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Rahman S.A.,Stevens Institute of Technology | Huang Y.,Stevens Institute of Technology | Claassen J.,Columbia University | Heintzman N.,DexCom Inc. | Kleinberg S.,Stevens Institute of Technology
Journal of Biomedical Informatics | Year: 2015

Most clinical and biomedical data contain missing values. A patient's record may be split across multiple institutions, devices may fail, and sensors may not be worn at all times. While these missing values are often ignored, this can lead to bias and error when the data are mined. Further, the data are not simply missing at random. Instead the measurement of a variable such as blood glucose may depend on its prior values as well as that of other variables. These dependencies exist across time as well, but current methods have yet to incorporate these temporal relationships as well as multiple types of missingness. To address this, we propose an imputation method (FL. k-NN) that incorporates time lagged correlations both within and across variables by combining two imputation methods, based on an extension to k-NN and the Fourier transform. This enables imputation of missing values even when all data at a time point is missing and when there are different types of missingness both within and across variables. In comparison to other approaches on three biological datasets (simulated and actual Type 1 diabetes datasets, and multi-modality neurological ICU monitoring) the proposed method has the highest imputation accuracy. This was true for up to half the data being missing and when consecutive missing values are a significant fraction of the overall time series length. © 2015 Elsevier Inc. Source

Jacobs P.G.,Oregon Health And Science University | Youssef J.E.,Oregon Health And Science University | Castle J.R.,Oregon Health And Science University | Engle J.M.,Legacy Health System | And 5 more authors.
Proceedings of the Annual International Conference of the IEEE Engineering in Medicine and Biology Society, EMBS | Year: 2011

Patients with diabetes have difficulty controlling their blood sugar and suffer from acute effects of hypoglycemia and long-term effects of hyperglycemia, which include disease of the eyes, kidneys and nerves/feet. In this paper, we describe a new system that is used to automatically control blood sugar in people with diabetes through the fully automated measurement of blood glucose levels and the delivery of insulin and glucagon via the subcutaneous route. When a patient's blood sugar goes too high, insulin is given to the patient to bring his/her blood sugar back to a normal level. To prevent a patient's blood sugar from going too low, the patient is given a hormone called glucagon which raises the patient's blood sugar. While other groups have described methods for automatically delivering insulin and glucagon, many of these systems still require human interaction to enter the venous blood sugar levels into the control system. This paper describes the development of a fully automated closed-loop dual sensor bi-hormonal artificial pancreas system that does not require human interaction. The system described in this paper is comprised of two sensors for measuring glucose, two pumps for independent delivery of insulin and glucagon, and a laptop computer running a custom software application that controls the sensor acquisition and insulin and glucagon delivery based on the glucose values recorded. Two control algorithms are designed into the software: (1) an algorithm that delivers insulin and glucagon according to their proportional and derivative errors and proportional and derivative gains and (2) an adaptive algorithm that adjusts the gain factors based on the patient's current insulin sensitivity as determined using a mathematical model. Results from this work may ultimately lead to development of a portable, easy to use, artificial pancreas device that can enable far better glycemic control in patients with diabetes. © 2011 IEEE. Source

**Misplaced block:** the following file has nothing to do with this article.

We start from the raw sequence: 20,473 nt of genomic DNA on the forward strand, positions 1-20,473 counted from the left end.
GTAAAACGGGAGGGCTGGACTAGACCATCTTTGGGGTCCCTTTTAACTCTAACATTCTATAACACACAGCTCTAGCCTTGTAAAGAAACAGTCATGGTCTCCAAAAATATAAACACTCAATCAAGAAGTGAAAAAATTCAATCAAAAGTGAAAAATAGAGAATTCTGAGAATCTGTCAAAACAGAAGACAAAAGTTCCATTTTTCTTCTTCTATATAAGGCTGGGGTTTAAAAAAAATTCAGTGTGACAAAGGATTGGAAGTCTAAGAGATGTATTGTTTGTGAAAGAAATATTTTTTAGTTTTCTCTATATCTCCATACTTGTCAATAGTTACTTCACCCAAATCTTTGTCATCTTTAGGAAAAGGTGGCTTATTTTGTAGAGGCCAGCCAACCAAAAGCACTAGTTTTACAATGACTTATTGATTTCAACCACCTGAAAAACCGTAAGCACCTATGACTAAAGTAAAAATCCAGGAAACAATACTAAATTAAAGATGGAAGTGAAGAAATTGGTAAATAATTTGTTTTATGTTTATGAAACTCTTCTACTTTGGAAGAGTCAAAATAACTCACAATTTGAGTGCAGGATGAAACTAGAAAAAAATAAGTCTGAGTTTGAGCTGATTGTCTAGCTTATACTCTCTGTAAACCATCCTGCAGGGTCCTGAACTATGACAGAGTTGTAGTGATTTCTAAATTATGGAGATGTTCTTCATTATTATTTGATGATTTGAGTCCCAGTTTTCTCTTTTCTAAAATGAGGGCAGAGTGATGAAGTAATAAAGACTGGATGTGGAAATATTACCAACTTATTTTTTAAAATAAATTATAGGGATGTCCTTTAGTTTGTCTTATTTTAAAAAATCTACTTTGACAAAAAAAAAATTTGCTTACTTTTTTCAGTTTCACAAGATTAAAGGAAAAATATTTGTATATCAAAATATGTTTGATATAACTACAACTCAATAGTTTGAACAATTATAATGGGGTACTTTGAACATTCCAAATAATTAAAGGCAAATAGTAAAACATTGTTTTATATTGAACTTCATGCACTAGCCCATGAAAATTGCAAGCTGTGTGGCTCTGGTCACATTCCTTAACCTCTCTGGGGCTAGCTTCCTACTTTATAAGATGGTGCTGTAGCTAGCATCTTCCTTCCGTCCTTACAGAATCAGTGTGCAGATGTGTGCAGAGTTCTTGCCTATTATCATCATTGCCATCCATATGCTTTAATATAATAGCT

Basu A.,Endocrine Research Unit | Dube S.,Endocrine Research Unit | Slama M.,Endocrine Research Unit | Errazuriz I.,Endocrine Research Unit | And 6 more authors.
Diabetes | Year: 2013

The accuracy of continuous interstitial fluid (ISF) glucose sensing is an essential component of current and emerging open-and closed-loop systems for type 1 diabetes. An important determinant of sensor accuracy is the physiological time lag of glucose transport from the vascular to the interstitial space. We performed the first direct measurement of this phenomenon to our knowledge in eight healthy subjects under an overnight fasted condition. Microdialysis catheters were inserted into the abdominal subcutaneous space. After intravenous bolus administrations of glucose tracers, timed samples of plasma and ISF were collected sequentially and analyzed for tracer enrichments. After accounting for catheter dead space and assay noise, the mean time lag of tracer appearance in the interstitial space was 5.3-6.2 min. We conclude that in the overnight fasted state in healthy adults, the physiological delay of glucose transport from the vascular to the interstitial space is 5-6 min. Physiological delay between blood glucose and ISF glucose, therefore, should not be an obstacle to sensor accuracy in overnight or fasting-state closedloop systems of insulin delivery or open-loop therapy assessment for type 1 diabetes. © 2013 by the American Diabetes Association. Source

DexCom Inc. | Date: 2008-01-29


DexCom Inc. | Date: 2004-03-05

Medical devices, namely, medical sensors used to determine the concentration of glucose in the human body and accessories therefor, namely, receivers, sensor housings and sensor insertion devices.

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